Saturday, November 25, 2006

 

Genomic Imprinting in Mammals: Emerging Themes and Established Theories

An open access/free review paper from PLoS Genetics:

Genomic Imprinting in Mammals: Emerging Themes and Established Theories

Andrew J. Wood, Rebecca J. Oakey

The epigenetic events that occur during the development of the mammalian embryo are essential for correct gene expression and cell-lineage determination. Imprinted genes are expressed from only one parental allele due to differential epigenetic marks that are established during gametogenesis. Several theories have been proposed to explain the role that genomic imprinting has played over the course of mammalian evolution, but at present it is not clear if a single hypothesis can fully account for the diversity of roles that imprinted genes play. In this review, we discuss efforts to define the extent of imprinting in the mouse genome, and suggest that different imprinted loci may have been wrought by distinct evolutionary forces. We focus on a group of small imprinted domains, which consist of paternally expressed genes embedded within introns of multiexonic transcripts, to discuss the evolution of imprinting at these loci.

Introduction

The process of sexual reproduction dictates that mammals inherit two copies of every gene, one from the mother and one from the father. At most loci, both alleles are actively transcribed and functionally equivalent. Imprinted genes represent an exception to this rule, as the transcriptional activity of each allele is determined by the gender of the parental germ line to which it was most recently exposed. This parental legacy is initiated by epigenetic modifications such as DNA methylation, which is established in the parental germ line and maintained throughout somatic development in the offspring. Individual germ-line marks can control the allele-specific silencing or activation of multiple neighbouring genes, which leads in many instances to clusters of imprinted transcripts. Such loci represent an attractive paradigm for the study of epigenetic transcriptional regulation, as both the active and silent allele are present in the same cell nucleus, and therefore potentially exposed to the same trans-acting regulatory factors. Epigenetic abnormalities at imprinted loci have been observed in cloned mammals [1], and their disruption has been reported in a number of human developmental disorders and cancers [2].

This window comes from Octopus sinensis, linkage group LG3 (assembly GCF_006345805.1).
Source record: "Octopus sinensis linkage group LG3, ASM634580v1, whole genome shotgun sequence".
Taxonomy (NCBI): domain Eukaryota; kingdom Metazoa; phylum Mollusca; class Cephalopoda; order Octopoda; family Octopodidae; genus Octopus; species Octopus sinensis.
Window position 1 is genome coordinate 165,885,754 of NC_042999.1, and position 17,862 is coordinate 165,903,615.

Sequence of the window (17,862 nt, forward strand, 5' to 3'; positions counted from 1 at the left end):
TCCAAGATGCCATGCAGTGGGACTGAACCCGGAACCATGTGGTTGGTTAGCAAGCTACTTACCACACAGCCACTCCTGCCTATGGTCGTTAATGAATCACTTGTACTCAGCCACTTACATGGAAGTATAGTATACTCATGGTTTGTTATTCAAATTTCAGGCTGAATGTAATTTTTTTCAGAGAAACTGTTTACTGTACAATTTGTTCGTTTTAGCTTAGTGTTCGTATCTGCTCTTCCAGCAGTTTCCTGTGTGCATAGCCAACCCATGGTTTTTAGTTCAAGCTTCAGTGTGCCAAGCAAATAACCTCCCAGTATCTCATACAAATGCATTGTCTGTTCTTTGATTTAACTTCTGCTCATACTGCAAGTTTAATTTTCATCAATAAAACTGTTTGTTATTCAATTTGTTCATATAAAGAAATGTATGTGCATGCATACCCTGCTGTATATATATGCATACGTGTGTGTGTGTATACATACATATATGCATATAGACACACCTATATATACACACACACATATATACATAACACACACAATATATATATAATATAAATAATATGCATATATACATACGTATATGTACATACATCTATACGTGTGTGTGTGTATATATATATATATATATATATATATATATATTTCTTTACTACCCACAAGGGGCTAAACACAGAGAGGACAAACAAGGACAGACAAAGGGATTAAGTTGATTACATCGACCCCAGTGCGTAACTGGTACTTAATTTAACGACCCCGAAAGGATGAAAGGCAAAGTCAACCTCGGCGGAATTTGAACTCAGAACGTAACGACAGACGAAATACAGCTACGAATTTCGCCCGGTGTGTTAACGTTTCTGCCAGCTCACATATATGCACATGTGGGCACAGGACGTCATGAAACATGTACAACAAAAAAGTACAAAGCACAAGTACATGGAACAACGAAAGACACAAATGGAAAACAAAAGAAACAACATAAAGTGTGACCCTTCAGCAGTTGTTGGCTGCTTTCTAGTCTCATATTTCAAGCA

Defining the Extent of Imprinting

Since the identification of the first autosomal imprinted genes in the early 1990s [3–5], much speculation has surrounded the question of how many exist. Attempts to count the exact number have been complicated by difficulties in defining exactly what constitutes a gene, as in several cases multiple functional components are derived from a single core of genetic information [6]. A recent census identified 96 imprinted functional components (54 maternally expressed, 42 paternally expressed) arising from 71 transcriptional units [7], and the relevant literature is summarised on the Harwell and University of Otago online databases [8,9].

A number of different approaches have been employed to define the extent of imprinting in the mouse genome. Mouse stocks carrying translocation chromosomes were used to define chromosomal regions that show parent-of-origin effects on phenotype when uniparentally inherited, and at least 13 distinct regions on eight chromosomes have been identified by this approach (C. V. Beechey, personal communication; [8]). The phenotypes range from early embryonic lethality to postnatal effects on growth and development, and are likely to result from the misexpression of imprinted genes situated within the uniparentally duplicated region [10]. The subsequent identification of imprinted genes on chromosomes without obvious uniparental effects [11-13] suggests that imprinting may be more widespread than initially thought, and not limited to genes that are vital for development. This conclusion is supported by the involvement of imprinted genes in behavioural traits in the mouse [14,15].

Continued at "Genomic Imprinting in Mammals: Emerging Themes and Established Theories"
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